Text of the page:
Celebrating a Decade of the World Register of Marine Species

Celebrating a Decade of the World Register of Marine Species

2017 marked a decade since the World Register of Marine Species (WoRMS) was established.

In that time, 21,554 marine species new to science have been described and added to the register. The oceans cover over 70% of the surface of our planet, and yet they still include the least explored regions (http://theconversation.com/how-many-undiscovered-creatures-are-there-in-the-ocean-86705).
After 250 years of describing, naming and cataloguing the species we share our planet with, we are still some way off achieving a complete census. However, we now know that at least 242,500 marine species have been described because their names are managed in the World Register of Marine Species (WoRMS) by almost 300 scientists located all over the world.Since the WoRMS was founded in 2007, the number of species on the list has doubled from 120,000 to 242,500. Interestingly, the number of names in the database is actually almost double this figure (477,500), because many names are no longer valid. This can be for a variety of reasons including synonymy (more than one name for the same species), homonymy (more than one species given the same name) and changes to the classification of a species (reflected by a changed combination of species and genus name). The number of new synonyms and homonyms created is likely now far less than in the past due to faster publication and easier access to data. Still, every year around 20,000 unaccepted names are added to WoRMS, each linked to the valid name in the database (Vandepitte et al., 2018).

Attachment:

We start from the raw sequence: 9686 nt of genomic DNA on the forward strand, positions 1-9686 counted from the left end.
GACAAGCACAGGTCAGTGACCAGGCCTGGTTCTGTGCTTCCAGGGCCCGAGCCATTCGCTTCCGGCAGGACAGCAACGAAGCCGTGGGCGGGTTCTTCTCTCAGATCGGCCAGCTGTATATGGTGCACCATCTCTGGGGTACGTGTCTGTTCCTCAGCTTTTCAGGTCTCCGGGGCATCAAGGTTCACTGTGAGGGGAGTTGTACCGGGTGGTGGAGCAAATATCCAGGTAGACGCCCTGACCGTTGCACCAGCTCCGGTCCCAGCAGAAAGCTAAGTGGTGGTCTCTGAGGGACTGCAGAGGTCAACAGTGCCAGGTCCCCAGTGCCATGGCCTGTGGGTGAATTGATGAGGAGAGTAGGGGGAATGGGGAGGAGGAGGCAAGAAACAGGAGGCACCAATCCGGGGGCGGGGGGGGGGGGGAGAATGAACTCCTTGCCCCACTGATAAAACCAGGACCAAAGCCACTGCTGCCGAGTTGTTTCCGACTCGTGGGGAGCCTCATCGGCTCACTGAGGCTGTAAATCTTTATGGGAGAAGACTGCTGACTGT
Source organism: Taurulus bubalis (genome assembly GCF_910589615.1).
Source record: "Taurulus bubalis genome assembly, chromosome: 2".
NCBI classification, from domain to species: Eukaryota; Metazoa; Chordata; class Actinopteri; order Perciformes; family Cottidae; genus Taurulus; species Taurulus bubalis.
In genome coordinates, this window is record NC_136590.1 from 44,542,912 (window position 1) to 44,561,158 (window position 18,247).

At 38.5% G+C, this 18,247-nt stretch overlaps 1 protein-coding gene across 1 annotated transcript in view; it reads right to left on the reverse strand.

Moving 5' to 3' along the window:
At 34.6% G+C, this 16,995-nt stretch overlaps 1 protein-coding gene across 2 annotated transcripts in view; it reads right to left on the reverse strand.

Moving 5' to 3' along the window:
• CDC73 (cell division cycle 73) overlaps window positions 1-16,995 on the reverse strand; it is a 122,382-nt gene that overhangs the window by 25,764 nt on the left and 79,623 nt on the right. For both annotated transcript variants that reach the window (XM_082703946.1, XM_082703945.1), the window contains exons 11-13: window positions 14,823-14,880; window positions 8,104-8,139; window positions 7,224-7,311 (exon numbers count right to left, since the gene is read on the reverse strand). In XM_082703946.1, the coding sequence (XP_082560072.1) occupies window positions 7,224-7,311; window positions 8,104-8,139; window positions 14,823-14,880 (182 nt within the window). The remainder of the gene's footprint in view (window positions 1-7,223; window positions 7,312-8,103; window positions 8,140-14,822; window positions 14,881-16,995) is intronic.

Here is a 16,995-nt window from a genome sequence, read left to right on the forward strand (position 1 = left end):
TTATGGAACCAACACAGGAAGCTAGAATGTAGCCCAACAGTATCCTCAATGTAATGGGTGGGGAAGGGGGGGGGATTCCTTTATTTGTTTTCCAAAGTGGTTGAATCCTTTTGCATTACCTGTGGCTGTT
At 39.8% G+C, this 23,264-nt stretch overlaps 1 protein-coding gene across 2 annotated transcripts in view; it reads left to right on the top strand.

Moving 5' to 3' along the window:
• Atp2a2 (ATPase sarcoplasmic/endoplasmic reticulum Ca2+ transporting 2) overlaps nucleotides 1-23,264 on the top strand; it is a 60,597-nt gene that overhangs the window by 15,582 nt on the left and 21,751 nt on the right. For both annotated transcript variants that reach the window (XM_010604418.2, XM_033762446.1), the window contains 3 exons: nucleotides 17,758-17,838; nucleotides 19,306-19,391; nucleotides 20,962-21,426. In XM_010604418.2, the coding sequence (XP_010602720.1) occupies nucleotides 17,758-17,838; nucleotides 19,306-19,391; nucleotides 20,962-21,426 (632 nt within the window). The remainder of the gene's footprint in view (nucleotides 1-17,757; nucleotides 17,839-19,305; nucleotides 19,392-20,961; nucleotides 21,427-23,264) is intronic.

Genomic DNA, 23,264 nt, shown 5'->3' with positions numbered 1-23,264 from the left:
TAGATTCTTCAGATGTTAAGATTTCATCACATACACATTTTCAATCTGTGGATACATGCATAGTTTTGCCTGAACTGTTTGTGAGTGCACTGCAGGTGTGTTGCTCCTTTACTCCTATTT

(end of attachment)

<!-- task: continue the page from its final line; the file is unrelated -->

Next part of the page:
Every year almost 2,000 marine species new to science are added to the register. This includes species from relatively well-known groups such as fish, almost 1,300 of which were described in the last decade. Yet, it is among the least studied and most diverse animal groups (molluscs & crustaceans) and in the least explored habitats (tropical shallow seas & deep oceans) that most undiscovered creatures likely remain. Just over 6,000 new marine crustaceans and almost 8,000 marine molluscs have been discovered in the past decade.
With the task of gathering the names for all marine species approaching completion, the focus has shifted to improving the consistency and quality of data, while still keeping pace with the addition of the > 2000 new marine species described annually. As part of our 10-year celebration, we redefined the priorities and longer-term aims for the WoRMS database and have shown users how names are input and why they are represented as they are (Horton et al., 2017).
Keeping an up-to-date list of the world’s marine species is not just for interest but also increasingly important for the protection of our oceans. Extinctions from habitat loss and climate change are progressing at alarming rates. Around 20% of marine species are at risk of extinction and we urgently need to document what species are present, and what is happening to them in order to better understand the causes and devolop possible prevention measures. Biodiversity also underpins many features of the environment that humans depend on. Each new species discovered could provide opportunities for advances in medicine or agriculture.